The purpose of the commercial alternate item program is
to identify those items which can replace military specifica-
tion items held in war reserve inventories. The ability to
substitute commercial items reduces the quantities of speci-
fication items that DPSC is required to hold to meet. war re-
serve requirements. Currently, the program is emphasizing
the elimination of commercial alternates from existing war
reserve stocks. Also, DPSC has recommended a procedure to
prevent the initial stocking of items having commercial sub-
stitutes as war reserves. 'However, the procedure has not
-been implemented because the specification-preparing activi-
ties are concerned that separate programs would have to be
created which would reqaure additional funds.
APPENDIX I                                        APPENDIX I


Present status of program
     Implementing this program requires the coordination
of DPSC, the Defense Supply Agency Beadquarters, and the mili-
tary services. A committee comprised of officials from these
agencies and from the activities which prepare specifications
(e.g., the U.S. Navy Clothing and Textile Research Facility
and the U.S. Army Natick Research and Development Command)
propose, evaluate, and approve items to be studied to deter-
mine whether they have commercial alternates.
     After a commerial alternate has been accepted and its -'o-
ducers have agreed to supply the qLantities needed to support
initial mobilization, the use of war reserve stocks to satisfy
peacetime requirements is authorized. Withdrawals from these
stocks will be made to the point where the recommended war
reserve stockage levels can be met by the guaranteed commer-
cial alternates and the specification quantities on hand, A.
hypotheticai example of how the commercial availability pro-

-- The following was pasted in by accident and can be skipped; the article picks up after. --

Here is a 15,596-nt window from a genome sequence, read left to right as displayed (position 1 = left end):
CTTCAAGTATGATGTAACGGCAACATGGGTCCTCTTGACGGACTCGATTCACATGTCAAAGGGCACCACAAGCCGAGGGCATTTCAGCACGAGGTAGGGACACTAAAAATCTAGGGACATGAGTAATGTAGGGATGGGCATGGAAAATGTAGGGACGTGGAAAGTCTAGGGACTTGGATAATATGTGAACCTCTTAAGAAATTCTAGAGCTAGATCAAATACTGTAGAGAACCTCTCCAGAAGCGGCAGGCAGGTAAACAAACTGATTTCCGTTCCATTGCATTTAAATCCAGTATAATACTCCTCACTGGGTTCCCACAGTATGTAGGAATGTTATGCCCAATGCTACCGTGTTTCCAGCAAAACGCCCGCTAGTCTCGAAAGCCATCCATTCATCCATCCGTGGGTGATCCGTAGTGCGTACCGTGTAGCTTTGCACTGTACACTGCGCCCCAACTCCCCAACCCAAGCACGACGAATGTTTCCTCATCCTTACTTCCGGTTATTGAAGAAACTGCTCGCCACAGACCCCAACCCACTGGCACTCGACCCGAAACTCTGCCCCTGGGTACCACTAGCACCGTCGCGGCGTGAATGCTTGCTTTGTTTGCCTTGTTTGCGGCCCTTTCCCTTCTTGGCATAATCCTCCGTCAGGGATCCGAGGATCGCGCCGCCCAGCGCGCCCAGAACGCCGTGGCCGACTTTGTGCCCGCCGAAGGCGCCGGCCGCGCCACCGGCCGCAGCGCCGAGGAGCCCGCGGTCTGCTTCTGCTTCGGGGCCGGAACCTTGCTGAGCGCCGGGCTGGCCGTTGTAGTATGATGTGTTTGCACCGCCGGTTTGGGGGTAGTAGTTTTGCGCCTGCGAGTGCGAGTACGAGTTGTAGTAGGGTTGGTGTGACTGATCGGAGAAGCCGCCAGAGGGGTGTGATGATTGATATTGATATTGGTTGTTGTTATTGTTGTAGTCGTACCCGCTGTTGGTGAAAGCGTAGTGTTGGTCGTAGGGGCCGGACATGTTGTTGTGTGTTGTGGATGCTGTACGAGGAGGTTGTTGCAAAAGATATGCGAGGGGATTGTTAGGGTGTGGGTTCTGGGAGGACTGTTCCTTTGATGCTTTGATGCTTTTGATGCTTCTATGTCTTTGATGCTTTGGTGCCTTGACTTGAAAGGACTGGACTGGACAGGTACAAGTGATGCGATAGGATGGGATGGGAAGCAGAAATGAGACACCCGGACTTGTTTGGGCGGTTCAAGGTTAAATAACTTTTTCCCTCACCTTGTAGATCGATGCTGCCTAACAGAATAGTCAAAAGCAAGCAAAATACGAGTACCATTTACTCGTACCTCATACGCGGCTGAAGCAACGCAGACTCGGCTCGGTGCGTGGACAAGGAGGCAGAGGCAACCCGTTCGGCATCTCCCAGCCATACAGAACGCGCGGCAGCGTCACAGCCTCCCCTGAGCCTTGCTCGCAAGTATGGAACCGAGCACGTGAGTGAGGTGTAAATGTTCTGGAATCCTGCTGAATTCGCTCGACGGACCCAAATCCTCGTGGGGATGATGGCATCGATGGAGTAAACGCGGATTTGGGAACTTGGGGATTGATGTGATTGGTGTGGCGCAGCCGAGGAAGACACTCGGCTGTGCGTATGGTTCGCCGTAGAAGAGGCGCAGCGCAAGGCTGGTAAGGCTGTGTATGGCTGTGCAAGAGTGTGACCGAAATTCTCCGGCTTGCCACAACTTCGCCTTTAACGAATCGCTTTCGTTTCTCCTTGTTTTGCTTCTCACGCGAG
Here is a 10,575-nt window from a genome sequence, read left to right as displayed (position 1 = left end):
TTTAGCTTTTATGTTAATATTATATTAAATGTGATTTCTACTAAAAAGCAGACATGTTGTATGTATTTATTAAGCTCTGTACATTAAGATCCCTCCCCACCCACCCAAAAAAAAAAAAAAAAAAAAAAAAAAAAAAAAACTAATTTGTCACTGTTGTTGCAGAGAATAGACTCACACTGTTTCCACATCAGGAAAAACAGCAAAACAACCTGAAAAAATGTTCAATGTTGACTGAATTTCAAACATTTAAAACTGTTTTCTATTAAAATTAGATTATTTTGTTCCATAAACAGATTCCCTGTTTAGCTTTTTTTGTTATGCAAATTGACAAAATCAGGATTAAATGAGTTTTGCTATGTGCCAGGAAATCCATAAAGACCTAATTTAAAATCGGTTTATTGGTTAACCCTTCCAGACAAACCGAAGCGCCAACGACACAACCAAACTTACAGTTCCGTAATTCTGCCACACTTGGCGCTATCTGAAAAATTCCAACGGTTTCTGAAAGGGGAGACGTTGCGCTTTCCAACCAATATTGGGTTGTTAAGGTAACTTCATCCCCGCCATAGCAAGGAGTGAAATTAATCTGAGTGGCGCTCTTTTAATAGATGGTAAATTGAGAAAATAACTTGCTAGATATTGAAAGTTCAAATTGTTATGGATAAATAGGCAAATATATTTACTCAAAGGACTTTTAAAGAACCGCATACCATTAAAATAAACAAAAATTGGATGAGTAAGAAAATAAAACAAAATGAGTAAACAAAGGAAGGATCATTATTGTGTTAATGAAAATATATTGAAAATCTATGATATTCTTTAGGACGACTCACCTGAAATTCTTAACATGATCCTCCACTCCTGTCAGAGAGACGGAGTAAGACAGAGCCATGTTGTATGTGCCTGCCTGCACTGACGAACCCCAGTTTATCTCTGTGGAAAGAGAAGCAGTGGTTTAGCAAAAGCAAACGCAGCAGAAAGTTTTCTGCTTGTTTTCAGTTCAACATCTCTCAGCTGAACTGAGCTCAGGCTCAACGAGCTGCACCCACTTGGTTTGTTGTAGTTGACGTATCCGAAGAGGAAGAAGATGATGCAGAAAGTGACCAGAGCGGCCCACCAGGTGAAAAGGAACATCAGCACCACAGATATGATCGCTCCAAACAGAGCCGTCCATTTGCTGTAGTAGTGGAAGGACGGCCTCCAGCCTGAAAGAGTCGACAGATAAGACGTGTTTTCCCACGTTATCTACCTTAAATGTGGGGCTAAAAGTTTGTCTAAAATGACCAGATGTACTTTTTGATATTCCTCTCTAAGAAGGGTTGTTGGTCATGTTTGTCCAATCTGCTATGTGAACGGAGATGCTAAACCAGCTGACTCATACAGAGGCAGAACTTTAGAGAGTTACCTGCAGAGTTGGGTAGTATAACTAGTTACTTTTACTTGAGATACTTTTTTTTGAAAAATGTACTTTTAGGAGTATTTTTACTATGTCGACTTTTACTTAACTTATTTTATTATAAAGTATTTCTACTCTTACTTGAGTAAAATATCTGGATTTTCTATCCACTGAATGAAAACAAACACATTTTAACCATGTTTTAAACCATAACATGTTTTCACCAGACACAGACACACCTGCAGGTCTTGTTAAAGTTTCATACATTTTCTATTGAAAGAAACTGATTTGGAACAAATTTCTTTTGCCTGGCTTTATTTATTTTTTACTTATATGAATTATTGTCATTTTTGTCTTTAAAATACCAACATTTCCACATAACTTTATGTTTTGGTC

gram could be used to satisfy peacetime needs follows.
Recommended mobi-   Producer guaranteed         Required war
lization stockage   commercial quantity       reserve stockage
     600,000                400,000               200,000

Accordingly, any stocks DPSC has in excess of 200,000 can be
used to setisfy peacetime needs.
     As of May 1976, 123 clothing and textile items with a
reduction potential of $92.6 million had been recommended as
candidates for this program by either individual services or
the Defense Supply Agency. A total of 31 items, with a re-
duction potential valued at $8.4 million, had been approved
as of May 1976. Twenty-two items were disapproved as not
meeting the requirements of this program. Tne remaining 70
items were awaiting review by the specification-preparing
activities.
     Examples of, and reasons for, items being disapproved
follow.




                                 -2
 APPENDIX I                                           APPENDIX I

          Item                               Reason
 Cotton polyester white shirt      Ursuitable for summer usage
 Leather work gloves               Unsafe moisture buildup
 Natural cloth mitten              Unacceptable style, lining
                                   is not appropriate
 Mattress cover                    Length and width are less
                                   than specifications, ex-
                                   cessive shrinkage and po-
                                   tential flammability
      The time from proposal to approval of the 31 items ranged
 from 342 to 853 calendar days. According to DPSC personnel,
 the delays were due to problems connected with the procurement
 of sample items and a lack of adequate funds at the
 specification-preparing activities. These activities told
 the study committee that other programs had to be interrupted
 to obtain the necessary manpower and funds. In addation, the
 spe,:ification-preparing activities indicated that after re-
 ceiving the samples, 6 months would be required to evaluate
 the items.
     Recently, the Department of Defense (DOD) has taken steps
emphasizing the program's importance to the services. Thesed
include:
     1. Preparation of a DOD directive formalizing the commer-
        cial alternate concept and providing procedural ouid-
        ance. The directi7e is in the final coordination
        phase.
     2. Extension of the commercial alternate concept to com-
        modities other than clothing and textiles.
Proposed new concept
      In May 1976, the committee of agencies involved with the
 program considered when a commercial alternate should be